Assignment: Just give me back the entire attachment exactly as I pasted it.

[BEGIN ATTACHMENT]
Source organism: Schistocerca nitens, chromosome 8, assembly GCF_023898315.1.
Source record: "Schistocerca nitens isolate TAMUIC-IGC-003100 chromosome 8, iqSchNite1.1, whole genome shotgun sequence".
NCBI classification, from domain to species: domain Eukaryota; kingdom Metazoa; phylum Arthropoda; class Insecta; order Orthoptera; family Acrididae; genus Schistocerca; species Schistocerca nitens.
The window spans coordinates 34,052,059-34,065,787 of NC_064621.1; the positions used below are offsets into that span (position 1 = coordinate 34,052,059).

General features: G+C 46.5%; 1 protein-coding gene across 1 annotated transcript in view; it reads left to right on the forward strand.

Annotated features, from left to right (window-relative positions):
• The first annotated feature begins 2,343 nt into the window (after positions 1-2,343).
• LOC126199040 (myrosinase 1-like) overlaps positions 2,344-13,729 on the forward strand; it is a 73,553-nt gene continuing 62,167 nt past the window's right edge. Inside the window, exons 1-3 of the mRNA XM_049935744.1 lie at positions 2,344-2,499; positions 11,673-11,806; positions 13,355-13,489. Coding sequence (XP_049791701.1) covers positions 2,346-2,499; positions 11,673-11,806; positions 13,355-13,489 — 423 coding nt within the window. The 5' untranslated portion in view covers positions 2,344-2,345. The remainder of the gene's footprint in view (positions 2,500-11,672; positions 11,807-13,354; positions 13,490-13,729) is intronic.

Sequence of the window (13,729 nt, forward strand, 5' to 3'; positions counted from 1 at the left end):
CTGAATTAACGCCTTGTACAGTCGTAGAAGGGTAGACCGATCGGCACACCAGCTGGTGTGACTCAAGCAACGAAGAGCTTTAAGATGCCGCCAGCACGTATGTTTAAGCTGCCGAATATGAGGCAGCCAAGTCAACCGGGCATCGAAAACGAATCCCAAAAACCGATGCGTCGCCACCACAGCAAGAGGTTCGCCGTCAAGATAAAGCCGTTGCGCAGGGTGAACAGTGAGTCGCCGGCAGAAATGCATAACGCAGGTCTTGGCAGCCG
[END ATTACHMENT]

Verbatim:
Source organism: Schistocerca nitens, chromosome 8, assembly GCF_023898315.1.
Source record: "Schistocerca nitens isolate TAMUIC-IGC-003100 chromosome 8, iqSchNite1.1, whole genome shotgun sequence".
NCBI classification, from domain to species: domain Eukaryota; kingdom Metazoa; phylum Arthropoda; class Insecta; order Orthoptera; family Acrididae; genus Schistocerca; species Schistocerca nitens.
The window spans coordinates 34,052,059-34,065,787 of NC_064621.1; the positions used below are offsets into that span (position 1 = coordinate 34,052,059).

General features: G+C 46.5%; 1 protein-coding gene across 1 annotated transcript in view; it reads left to right on the forward strand.

Annotated features, from left to right (window-relative positions):
• The first annotated feature begins 2,343 nt into the window (after positions 1-2,343).
• LOC126199040 (myrosinase 1-like) overlaps positions 2,344-13,729 on the forward strand; it is a 73,553-nt gene continuing 62,167 nt past the window's right edge. Inside the window, exons 1-3 of the mRNA XM_049935744.1 lie at positions 2,344-2,499; positions 11,673-11,806; positions 13,355-13,489. Coding sequence (XP_049791701.1) covers positions 2,346-2,499; positions 11,673-11,806; positions 13,355-13,489 — 423 coding nt within the window. The 5' untranslated portion in view covers positions 2,344-2,345. The remainder of the gene's footprint in view (positions 2,500-11,672; positions 11,807-13,354; positions 13,490-13,729) is intronic.

Sequence of the window (13,729 nt, forward strand, 5' to 3'; positions counted from 1 at the left end):
CTGAATTAACGCCTTGTACAGTCGTAGAAGGGTAGACCGATCGGCACACCAGCTGGTGTGACTCAAGCAACGAAGAGCTTTAAGATGCCGCCAGCACGTATGTTTAAGCTGCCGAATATGAGGCAGCCAAGTCAACCGGGCATCGAAAACGAATCCCAAAAACCGATGCGTCGCCACCACAGCAAGAGGTTCGCCGTCAAGATAAAGCCGTTGCGCAGGGTGAACAGTGAGTCGCCGGCAGAAATGCATAACGCAGGTCTTGGCAGCCG